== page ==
The Guardian/Observer Group published an article today in which it was reported that the Covid-19 outbreak has led to an increase in the number of British adults turning their attention to matters spiritual. According to a survey a quarter of adults have logged into online worship services, and twenty percent have “begun to pray.”
This is to the backdrop of a 15% drop in attendance in the Church of England in the past decade. Various sources have noted that in 2018, 11% of the UK population attended church, and only 2 – 5% in the C of E (2018 Statistics For Mission). Yet, today’s article shows that “One in five of those who have tuned into services in the past few weeks say they have never gone to church.”
Many of us have prayed for revival. I am not suggesting that the dreadful disease is the “answer to our prayers,” but rather that it is giving we people of faith an opportunity to spread the word of God.
Let us continue in our prayers. First of all for the health and safety of society. We also need to pray for the recovery of the sick, and the comforting hand of God for those who mourn. But we should also hold up the lives and souls of those who are joining us in our online devotions, and that the seeds that we are sowing there will be as those of that fall “on good soil, where it produced a crop—a hundred, sixty or thirty times what was sown (Matthew 13:8).”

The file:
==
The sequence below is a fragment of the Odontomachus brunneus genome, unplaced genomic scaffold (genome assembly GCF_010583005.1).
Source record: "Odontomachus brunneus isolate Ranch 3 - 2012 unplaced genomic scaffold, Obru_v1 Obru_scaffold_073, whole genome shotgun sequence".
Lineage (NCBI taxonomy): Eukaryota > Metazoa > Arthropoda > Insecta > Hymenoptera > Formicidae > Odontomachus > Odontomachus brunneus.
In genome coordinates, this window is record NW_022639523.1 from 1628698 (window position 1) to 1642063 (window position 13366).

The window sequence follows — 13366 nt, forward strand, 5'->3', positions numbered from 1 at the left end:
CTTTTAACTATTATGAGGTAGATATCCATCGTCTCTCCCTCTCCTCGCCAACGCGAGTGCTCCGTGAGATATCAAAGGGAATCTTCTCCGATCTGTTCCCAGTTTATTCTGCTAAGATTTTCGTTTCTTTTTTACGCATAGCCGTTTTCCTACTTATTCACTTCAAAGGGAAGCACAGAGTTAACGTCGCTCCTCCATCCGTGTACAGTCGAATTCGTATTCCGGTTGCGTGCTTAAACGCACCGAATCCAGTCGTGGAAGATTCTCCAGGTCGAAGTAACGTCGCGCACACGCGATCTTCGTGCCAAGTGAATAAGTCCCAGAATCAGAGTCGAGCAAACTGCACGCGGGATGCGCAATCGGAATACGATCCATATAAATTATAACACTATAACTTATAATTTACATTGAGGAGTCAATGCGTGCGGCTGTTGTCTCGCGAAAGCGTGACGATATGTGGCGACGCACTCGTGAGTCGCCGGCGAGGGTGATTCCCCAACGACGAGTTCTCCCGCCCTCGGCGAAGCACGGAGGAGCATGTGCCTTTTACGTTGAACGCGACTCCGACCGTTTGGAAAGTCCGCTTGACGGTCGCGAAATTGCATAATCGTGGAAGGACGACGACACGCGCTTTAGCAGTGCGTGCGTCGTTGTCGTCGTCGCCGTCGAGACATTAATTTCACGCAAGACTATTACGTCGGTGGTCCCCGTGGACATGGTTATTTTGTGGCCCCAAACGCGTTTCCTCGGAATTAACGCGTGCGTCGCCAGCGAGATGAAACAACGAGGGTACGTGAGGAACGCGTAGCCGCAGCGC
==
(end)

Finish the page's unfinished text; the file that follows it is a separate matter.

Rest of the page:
One of my wife’s last public postings as prefaced with I Thessalonians 5: 16-18 – “Be joyful always; pray continually; give thanks in all circumstances, for this is God’s will for you in Christ Jesus.”
In that posting she made mention that I was beginning phased retirement and that we would have some extra time together. It was extra time, bit all too brief as she passed two weeks later. But the message resonates for me. Joy! yes, I am sad at her leaving, but I have joy over her destination. But returning to her post she wrote:
“Much as we appreciate your prayers for me, especially as my condition continues to change so fast, I have a lot of spare time at home, so would ask you also to share your prayer needs with me too, so I can pray for you.”
“Pray without ceasing,” give thanksgiving in all things. I am thankful that she was in my life. I am thankful that she did not suffer. I am thankful she was and is at peace. But even more so I am thankful for her example. She wanted to use her time of unceasing prayer to lift up the needs of others.
Accordingly, I ask that just as she did, if anyone reading this has prayer needs – please let me know. I, and Dianne before me, do not need details, only an indication that there is a need. I don’t want to pry into anyone’s life, nor create a “talking point.” God will know what the need is – I just need to know to lift it up.
Pray for me too my friends. I am still getting used to this “new normal,” and I above all want to remain strong. Your prayers will help me to be so.